Ever wonder how companies come up with new and fresh ideas for games? Today Fantasy Flight Games is giving us a behind-the-scenes look at there latest Game Jam dubbed Test Flight 2018.
Game Jams are limited time events where game developers (or really anyone who wants to participate) get together and try to come up with prototype/playable games. They often are fertile sources of ideas and concepts that can be harvested into an actual product for later. Many companies in gaming (tabletop and video) have started hosting these Game Jam events either internally or externally. In the latest Design Journal from FFG, they documented and outlined their latest Test Flight Game Jam and it makes for a really interesting read. If you’re looking to design a game or even if you want to run one of these events yourself, it’s worth a look!
Andrew Fischer: I was inspired by my time in these other jams. On top of that, I’d seen the benefits that studios had gained from internal game jams (such as Double Fine’s Amnesia Fortnight), and felt that FFG could really benefit from a similar event. As luck would have it, Corey Konieczka had been thinking over a very similar idea. Together with senior designer Nate French and our Head of Studio Andrew Navaro, we worked to organize FFG’s first ever studio-wide game jam—which we called “Test Flight.” In today’s designer journal, I want to give you all a brief glimpse into this event and how we ran it!
Proof of Concept
The idea of the Game Jam is to create a game in a very limited amount of time. The participants break off into teams and are sometimes given a prompt to use to help them get started. While the goal is the have a game by the end, ultimately this is great time for folks to try out ideas and really test themselves and concepts. It’s a brainstorming session that turns into a tangible game when you’re done!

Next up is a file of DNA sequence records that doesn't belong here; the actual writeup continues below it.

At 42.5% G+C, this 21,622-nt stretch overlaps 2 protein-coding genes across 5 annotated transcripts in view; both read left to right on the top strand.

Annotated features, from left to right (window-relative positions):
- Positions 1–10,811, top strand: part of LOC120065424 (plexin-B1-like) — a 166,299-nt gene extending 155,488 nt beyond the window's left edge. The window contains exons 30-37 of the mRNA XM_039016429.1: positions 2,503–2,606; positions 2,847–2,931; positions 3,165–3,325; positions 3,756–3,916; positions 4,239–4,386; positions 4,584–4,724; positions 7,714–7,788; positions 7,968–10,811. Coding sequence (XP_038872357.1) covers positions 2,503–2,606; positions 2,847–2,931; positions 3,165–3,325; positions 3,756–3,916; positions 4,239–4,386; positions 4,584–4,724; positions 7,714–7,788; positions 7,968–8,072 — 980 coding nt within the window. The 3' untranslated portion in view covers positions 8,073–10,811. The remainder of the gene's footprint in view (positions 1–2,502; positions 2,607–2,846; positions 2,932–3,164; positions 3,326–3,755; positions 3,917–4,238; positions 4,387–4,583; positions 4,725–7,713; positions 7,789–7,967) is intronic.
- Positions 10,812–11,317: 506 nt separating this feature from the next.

While most Game Jam events are often for digital games, the folks at FFG decided to adopt the format and condense it down. They were given two working days to complete their game. To help facilitate the game, the teams were given randomly assigned prompts for the game. They would draw two prompts from a “special magical sorting hat” (or flight helmet) and had to choose one to build their game around. There were some overachievers who decided to use BOTH prompts. Showoffs. Anyhow, those ideas helped to get the teams started.
Time Limits And A Helpful Outline
The last bit of help the FFG running the Game Jam gave them was a rough timeline to aid them in their process. This was not a mandatory thing but it would be useful for anyone that might appreciate those guard-rails:
- Brainstorming – Three hours
- Prototyping – Two hours
- Initial Testing – One hour
- Iteration – Four hours
- Content Creation – Four hours
- Polish and Demo Prep – Two hours
- Flex Time – Two hours
If you’ve never participated in a Game Jam, especially one that has very limited time, this rough outline for how to spend your time is invaluable. When you get a bunch of creative-types together they might spend all their time brainstorming, which might not be terrible, but the goal is the have a game by the end. So a way to help guide and focus that energy is really important.
And The Award Goes To…
At the end of the event, each team’s game was played by the other teams and provide feedback. The teams became the panel of judges for each other’s games. But instead of ranking from “Best to Worst” they graded games on a spectrum:
Again, part of the reason for the Game Jam is to stretch people creatively. It’s not really about the competition – it’s more about the creative expression. Having the feedback on a spectrum like this makes it less about who’s game is better and more about the fun and collaborative environment that the Game Jam is supposed to facilitate. Personally, I’d like to see what games scored highest in “this game is likely to END friendships” and “this game should NEVER be used to teach kids about life” categories.
Was It Worth It?
The end result is that at the end of the Test Flight, the folks at FFG ended up with THIRTEEN prototypes. That’s kind of a big deal! Those games could go on to inspire or be refined into the next set of games coming from FFG. On top of that, as a company, folks who don’t normally get to interact got the chance to work directly together and that’s typically a good thing. By the end of it Andrew Fischer had this to say:
To other game creators out there, both hobby and professional: I strongly encourage you to check out a game jam. Whether you attend a publicly-available event, or hold one at your development studio, I think you will find the creativity, teamwork, and ideas you build at the event endlessly valuable. I know that I have.
So there you have it. If you’ve ever wanted to make your own game join a Game Jam and give it a go! Hey – at least now you have an idea of how to spend you time working on the game. Now you just need some prompts in a Magical Sorting Hat and you’re all set.
Have you ever participated in a Game Jam? How did it go and did you end up with an actual game when you finished?